And even then, I wouldn’t have considered it a lie.  I would have considered it imagination.

A friend who is currently caring for her father pointed out a good thing about the condition of dementia.  Her father is always excited to see her.  Every time. She’ll be pushing him in his wheelchair and look around to check on him.

“Oh, hello! Good to see you.”

I’d have to say that I liked that part of spending time with Gpa as well.  Who doesn’t like to be greeted like a long lost loved one?

A Sparkle for a Couple of Pretty Ladies

Carl comes to the garden with his daughter.  They are in a similar situation that Gpa and I were in.  She was worried when I gave her some of Gpa’s clothes, that it would hurt to see Carl in them.

“Oh, no! Quite the contrary.  It will do me good to see someone else making use of his things.”

He has recently broken his hip and they had to buy a wheel chair.  If we hadn’t been renting ours, I would have given them that as well.

Yesterday, I ran up to the garden to have lunch.  Boy, do I love working from home!

We were wrapping up when Carl and his daughter came in.  He sat across from me and I waited until he looked up.

When he did, I gave him a big smile.  He does remind me of Gpa, and then again he doesn’t.  He is his own person and a delight to be around.  He saw my smile and shyly smiled back and ducked his head.  Then he looked at Becky and she gave him a big smile, too.  And boy did his eyes twinkle!

His daughter told him Becky had asked him a question.  We both told her that he responded.

The best things in life can be had when we stop and be with each other.  As far as I’m concerned, a sparkle from the eye is better than many diamonds.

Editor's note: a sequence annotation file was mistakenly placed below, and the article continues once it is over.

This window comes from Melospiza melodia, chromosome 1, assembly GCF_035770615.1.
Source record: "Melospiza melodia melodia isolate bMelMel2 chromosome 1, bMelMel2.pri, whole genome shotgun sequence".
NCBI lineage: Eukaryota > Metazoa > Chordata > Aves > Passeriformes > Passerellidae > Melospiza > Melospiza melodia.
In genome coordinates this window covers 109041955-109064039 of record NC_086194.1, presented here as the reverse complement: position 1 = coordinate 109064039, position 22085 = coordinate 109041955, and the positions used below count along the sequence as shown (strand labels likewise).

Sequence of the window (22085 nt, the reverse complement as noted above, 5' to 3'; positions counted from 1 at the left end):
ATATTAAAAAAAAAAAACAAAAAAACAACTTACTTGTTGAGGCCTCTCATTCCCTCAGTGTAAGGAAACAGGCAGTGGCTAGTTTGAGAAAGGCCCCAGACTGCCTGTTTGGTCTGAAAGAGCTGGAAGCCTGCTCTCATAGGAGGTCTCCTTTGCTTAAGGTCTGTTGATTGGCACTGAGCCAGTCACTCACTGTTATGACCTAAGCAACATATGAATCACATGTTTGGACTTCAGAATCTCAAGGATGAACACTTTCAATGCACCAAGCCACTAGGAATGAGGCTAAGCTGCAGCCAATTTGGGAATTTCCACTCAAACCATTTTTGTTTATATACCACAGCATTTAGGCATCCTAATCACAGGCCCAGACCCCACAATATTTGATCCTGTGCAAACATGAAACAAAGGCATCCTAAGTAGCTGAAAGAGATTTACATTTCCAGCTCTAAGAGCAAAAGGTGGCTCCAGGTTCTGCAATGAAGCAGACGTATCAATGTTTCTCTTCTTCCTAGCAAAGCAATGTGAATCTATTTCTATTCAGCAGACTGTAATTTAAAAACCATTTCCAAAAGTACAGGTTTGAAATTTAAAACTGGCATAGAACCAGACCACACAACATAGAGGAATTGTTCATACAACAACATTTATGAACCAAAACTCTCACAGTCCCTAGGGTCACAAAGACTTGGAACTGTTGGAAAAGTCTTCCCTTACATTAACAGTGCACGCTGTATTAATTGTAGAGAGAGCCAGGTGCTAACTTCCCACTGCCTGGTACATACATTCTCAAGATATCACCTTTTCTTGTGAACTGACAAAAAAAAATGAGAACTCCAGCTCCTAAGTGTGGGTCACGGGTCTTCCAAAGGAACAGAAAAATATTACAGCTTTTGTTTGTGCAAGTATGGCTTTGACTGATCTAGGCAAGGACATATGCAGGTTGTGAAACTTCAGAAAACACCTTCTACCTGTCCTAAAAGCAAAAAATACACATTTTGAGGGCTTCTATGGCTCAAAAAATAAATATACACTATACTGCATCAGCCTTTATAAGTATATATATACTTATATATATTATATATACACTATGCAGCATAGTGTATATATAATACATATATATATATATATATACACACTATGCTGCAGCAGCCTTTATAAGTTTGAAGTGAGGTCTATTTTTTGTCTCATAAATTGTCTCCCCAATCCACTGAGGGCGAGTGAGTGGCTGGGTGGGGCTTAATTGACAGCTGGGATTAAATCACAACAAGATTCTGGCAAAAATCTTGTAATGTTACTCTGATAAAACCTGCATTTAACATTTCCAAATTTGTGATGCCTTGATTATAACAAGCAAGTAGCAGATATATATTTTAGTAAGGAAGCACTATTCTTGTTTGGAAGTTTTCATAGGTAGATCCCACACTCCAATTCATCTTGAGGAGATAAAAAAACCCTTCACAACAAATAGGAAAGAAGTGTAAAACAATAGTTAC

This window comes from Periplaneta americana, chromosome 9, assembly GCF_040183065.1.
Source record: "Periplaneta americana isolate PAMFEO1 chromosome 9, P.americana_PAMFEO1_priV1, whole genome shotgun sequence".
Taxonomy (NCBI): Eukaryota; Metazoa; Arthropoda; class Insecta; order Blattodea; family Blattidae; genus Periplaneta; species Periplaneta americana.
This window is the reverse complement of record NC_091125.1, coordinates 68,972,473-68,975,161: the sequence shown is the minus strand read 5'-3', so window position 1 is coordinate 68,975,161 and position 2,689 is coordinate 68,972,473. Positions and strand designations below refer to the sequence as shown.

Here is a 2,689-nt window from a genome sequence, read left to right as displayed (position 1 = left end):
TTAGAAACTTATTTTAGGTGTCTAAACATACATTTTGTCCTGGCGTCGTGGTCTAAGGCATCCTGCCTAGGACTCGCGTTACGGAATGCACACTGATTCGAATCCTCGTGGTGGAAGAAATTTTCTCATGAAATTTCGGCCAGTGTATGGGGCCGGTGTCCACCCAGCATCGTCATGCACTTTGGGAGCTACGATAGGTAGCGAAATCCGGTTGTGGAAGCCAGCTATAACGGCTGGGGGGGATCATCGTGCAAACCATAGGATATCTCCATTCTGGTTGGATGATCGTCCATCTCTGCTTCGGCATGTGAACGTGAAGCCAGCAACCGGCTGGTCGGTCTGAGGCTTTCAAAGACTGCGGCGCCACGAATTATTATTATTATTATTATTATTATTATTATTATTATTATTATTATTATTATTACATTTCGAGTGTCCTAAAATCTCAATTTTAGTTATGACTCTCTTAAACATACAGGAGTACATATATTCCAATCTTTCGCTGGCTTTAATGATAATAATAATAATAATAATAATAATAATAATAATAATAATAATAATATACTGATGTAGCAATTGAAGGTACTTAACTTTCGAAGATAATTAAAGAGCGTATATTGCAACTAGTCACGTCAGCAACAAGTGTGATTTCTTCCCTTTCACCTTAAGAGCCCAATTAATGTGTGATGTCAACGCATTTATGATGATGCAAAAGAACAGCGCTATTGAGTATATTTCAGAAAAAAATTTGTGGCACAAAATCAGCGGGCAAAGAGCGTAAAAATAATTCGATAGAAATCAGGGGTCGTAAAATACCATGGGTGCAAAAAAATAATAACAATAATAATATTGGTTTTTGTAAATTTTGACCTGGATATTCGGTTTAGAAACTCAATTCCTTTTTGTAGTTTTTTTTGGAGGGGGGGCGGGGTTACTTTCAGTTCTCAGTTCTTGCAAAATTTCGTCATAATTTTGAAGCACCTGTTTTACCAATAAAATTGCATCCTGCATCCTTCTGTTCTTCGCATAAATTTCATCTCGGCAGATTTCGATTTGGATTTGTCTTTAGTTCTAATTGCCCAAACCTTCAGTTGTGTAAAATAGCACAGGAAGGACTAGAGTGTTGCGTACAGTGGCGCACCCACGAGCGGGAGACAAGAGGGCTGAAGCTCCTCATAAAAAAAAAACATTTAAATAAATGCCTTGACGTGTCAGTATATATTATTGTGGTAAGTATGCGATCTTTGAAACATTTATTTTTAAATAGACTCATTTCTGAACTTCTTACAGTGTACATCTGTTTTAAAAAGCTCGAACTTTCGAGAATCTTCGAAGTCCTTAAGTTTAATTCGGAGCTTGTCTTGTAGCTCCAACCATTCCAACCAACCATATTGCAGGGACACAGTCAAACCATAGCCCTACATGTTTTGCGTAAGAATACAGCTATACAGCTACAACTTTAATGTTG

Halved Horse Blanket

There is an old folk tale where a man asks his father to let him have the farm now and not wait until the old man dies.  Especially since the older man was getting too feeble to work the land.

The old man loves his son so much he agrees.

The son then tells his father to sleep in the barn.  The old man complies and goes to the barn.  After the old man leaves, the weather turns cold.  The son tells his son, go take a horse blanket to the barn.

The son cuts the blanket in half.  The father asks, “What are you doing?”  The boy replies, “I’m cutting it in half so you can have something to keep you warm when you are old.”

I am concerned that if we are not careful we as a society will make choices like the man responding to the age of his father.   Especially as the need increases.  Who will be caring for the elderly?

Gpa has had some great care givers and he’s had some that I suspected of abuse.  What happens to the people who don’t have an advocate? Who will be their voice? Especially those who have Alzheimer’s or dementia and cannot advocate for themselves?

Will we seek a full solution or will we slap a half-hearted, half-baked, half-horse blanket on it and be done?

One Size Does Not Fit All

Not all situations are the same.  So one solution isn’t enough.

People are individuals and want different things.

Just because retirement age has been set to 65 does not mean all people retire at 65.    Some look forward to early retirement.  Some enjoy what they do and choose to continue working.

My dad was still working at 67 when he passed away.  Boy, was that a mess with the insurance companies.  I had correctly filed primary and secondary.  Then someone calculated his age and didn’t tell me why they thought I had filed wrong.  I would have told him he was still employed if they had told me.

So I re-file.  Then someone else asks, “wasn’t he employed at the time of his death?”


So I got to refile the refiling!

As far as I know, Gpa retired at 65.  He continued to be productive.

Gpa drove his car until he was 97.

Even with dementia, he was able to interact and endear himself to others.

Yet st 99, even though he was walking and talking and feeding himself, someone wanted to put him on hospice!

Let’s not get caught up on numbers.  Let’s not force people to do


A Hero’s Journey

I am listening to a book on tape.  “A hero’s journey’ has been mentioned a couple of times.  I think that if you ask the hero when he/she started out, maybe even when they are done, they never felt like a hero.

They just did the next thing that needed to be done.